Photo: The downtown area of Kigali, Rwanda's capital city.

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Under Kagame's strict rule, political dissent that could promote a return to ethnic divisiveness is suppressed, plastic bags and litter are illegal, and any identification of the "H" or "T" ethnic groups is frowned upon. "We're all Rwandans now" is the mandated refrain. Police disperse even a small crowd, as any public gathering might be perceived as a threat. The country boasts modern highways and high rates of literacy. It has the world's highest percentage of women in government (64 percent). Its health-care plan, which insures nearly 98 percent of citizens, is considered the gold standard for the developing world, and the economy has improved more than 8 percent a year over the last decade. But there is still great poverty in rural areas, and 43 percent of children under age 5 are chronically malnourished. The government has been criticized for imposing restrictions on civil liberties and violating human rights, and next door in the Democratic Republic of Congo, the world's deadliest war has raged for almost two decades, a reminder of the fragile stability of the region.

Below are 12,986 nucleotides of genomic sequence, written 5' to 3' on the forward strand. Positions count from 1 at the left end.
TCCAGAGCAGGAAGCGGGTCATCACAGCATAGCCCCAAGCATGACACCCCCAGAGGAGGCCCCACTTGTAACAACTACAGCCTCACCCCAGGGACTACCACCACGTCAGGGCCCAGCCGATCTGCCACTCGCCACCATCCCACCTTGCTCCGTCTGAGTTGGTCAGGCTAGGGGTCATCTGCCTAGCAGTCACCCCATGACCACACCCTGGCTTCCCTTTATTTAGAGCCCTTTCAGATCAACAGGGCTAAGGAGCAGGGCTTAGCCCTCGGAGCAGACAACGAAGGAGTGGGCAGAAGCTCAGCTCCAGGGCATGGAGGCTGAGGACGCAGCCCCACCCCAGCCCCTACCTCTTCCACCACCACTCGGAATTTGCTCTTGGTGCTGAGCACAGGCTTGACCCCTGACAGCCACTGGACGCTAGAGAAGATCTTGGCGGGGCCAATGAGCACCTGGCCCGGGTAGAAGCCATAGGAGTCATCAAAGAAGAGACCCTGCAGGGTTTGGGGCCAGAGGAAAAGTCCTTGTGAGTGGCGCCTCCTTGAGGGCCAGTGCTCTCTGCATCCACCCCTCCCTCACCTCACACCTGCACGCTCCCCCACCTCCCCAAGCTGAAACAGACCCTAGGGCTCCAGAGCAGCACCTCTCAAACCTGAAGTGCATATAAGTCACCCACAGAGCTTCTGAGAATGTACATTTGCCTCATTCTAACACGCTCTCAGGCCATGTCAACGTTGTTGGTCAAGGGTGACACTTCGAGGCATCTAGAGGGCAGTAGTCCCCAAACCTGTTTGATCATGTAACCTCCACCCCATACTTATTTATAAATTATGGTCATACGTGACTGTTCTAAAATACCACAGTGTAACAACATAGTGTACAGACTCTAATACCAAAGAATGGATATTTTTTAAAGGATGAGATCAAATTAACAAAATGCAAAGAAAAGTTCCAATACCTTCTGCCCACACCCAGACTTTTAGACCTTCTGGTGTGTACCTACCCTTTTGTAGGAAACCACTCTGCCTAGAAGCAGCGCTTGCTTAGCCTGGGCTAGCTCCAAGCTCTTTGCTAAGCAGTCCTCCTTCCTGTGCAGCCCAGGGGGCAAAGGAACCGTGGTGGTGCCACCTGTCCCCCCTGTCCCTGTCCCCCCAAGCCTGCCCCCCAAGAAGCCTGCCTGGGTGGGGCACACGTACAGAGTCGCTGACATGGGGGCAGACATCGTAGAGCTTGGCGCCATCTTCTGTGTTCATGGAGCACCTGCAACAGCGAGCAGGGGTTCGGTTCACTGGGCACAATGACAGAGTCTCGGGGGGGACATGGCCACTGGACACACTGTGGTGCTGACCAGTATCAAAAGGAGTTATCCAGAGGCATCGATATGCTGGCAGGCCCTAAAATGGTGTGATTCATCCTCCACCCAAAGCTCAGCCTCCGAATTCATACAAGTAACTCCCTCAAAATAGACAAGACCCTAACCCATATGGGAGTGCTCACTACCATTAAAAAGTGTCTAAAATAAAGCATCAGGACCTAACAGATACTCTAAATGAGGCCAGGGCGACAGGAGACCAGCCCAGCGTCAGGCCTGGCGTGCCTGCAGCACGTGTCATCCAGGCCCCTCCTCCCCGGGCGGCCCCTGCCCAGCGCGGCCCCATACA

A mainstay of Kagame's plan has been to reconstruct the country into nothing short of Africa's greatest success story. To that end, Rwanda discerningly opened its doors to outside aid, investment, and ideas. "Having come from the history we inherited, we needed any help that we could get," says Clare Akamanzi, chief operating officer of the Rwanda Development Board, which is leading the country's drive for private investment in information technology, business, and tourism. "We didn't have the necessary expertise, knowledge, and resources. But we were determined to make it."

Photo: Daisy Freund on a moto taxi, a ubiquitous mode of transportation in Kigali. "I ran a restaurant in Rwanda," says Freund, who managed Heaven restaurant, opened by two other Americans. "If that doesn't give me confidence, I don't know what would."